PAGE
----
Analysis Of Immigration Reform In The United States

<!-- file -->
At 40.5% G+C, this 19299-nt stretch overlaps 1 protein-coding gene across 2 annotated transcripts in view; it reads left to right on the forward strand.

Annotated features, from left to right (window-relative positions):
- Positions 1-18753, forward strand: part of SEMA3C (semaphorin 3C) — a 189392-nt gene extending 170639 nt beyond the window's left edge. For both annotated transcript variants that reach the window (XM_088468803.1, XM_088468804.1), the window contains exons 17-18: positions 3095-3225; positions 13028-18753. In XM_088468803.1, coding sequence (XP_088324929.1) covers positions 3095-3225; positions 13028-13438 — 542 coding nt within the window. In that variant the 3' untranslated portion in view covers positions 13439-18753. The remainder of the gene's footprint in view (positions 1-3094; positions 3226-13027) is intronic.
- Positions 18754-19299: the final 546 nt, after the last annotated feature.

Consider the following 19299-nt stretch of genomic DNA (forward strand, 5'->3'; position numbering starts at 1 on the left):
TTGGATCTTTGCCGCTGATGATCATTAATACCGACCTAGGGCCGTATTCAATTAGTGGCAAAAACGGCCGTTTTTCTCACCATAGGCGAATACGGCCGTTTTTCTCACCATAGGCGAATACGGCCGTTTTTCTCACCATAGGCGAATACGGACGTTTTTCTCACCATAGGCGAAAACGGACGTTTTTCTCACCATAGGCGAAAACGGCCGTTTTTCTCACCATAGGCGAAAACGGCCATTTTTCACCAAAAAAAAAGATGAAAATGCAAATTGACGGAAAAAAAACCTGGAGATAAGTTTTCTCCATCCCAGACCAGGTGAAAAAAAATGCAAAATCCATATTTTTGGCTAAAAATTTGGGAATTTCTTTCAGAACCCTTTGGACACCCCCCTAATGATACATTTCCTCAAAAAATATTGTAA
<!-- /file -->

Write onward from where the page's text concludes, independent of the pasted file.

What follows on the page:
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The United States of America has had the same immigration policy since the Immigration Act of 1990. The Immigration Act of 1990 allowed more immigrants into the United States, which satisfied both republicans and democrats for a short while. Twenty-four years later, the country consists vastly of immigrants and some political scientists say within the next fifty years will minorities will be the majority compared to white Caucasians. The terms of the Immigration Act of 1990 are outdated and the United States government needs to change what is now, a dysfunctional system. Both republicans and democrats agree there needs to be immigration reform, just disagree on what exactly needs to be reformed. Immigration reform would bolster the economy, create jobs, and bring the already 11 to 12 million undocumented immigrants living in the United States out of the shadows so they can properly contribute to society. This analysis of immigration reform in the United States will consist of analyzing past immigration legislature that has passed through congress as well as compare what republicans and democrats currently desire from any immigration legislature that is brought to congress, resulting in a comprehensive bill, which puts the United States in a better position internationally regarding immigration, and by the means by which the United States controls immigration into the nation, as well as addressing what, if any, rights will be given to the 11 to 12 million undocumented immigrants already living in the United States. There has been a long-standing debate between house republicans and senate democrats over immigration reform. Both parties believe there should be reform, but most republicans believe the US government should implemen... ... middle of paper ... ...his means that republicans want visa and green card allocations to reflect the needs of employers so the American citizens who work towards their degrees will not be displaced. Fifth is regarding youth. Republicans do not want children to be “punished for the mistakes of their parents.” Republicans are willing to make exceptions for youth who were brought to the United States as a child, as long as they meet certain eligibility standards and serve in the military or get a college degree. Sixth is regarding undocumented immigrants. Republicans want them to come forward and “get right with the law.” There will be no special path to citizenship but the undocumented immigrants will have to pay excessive fines and pass background checks, among other barriers, in order to stay in the US. Criminals, gang members, and sex offenders will not be eligible for the program.

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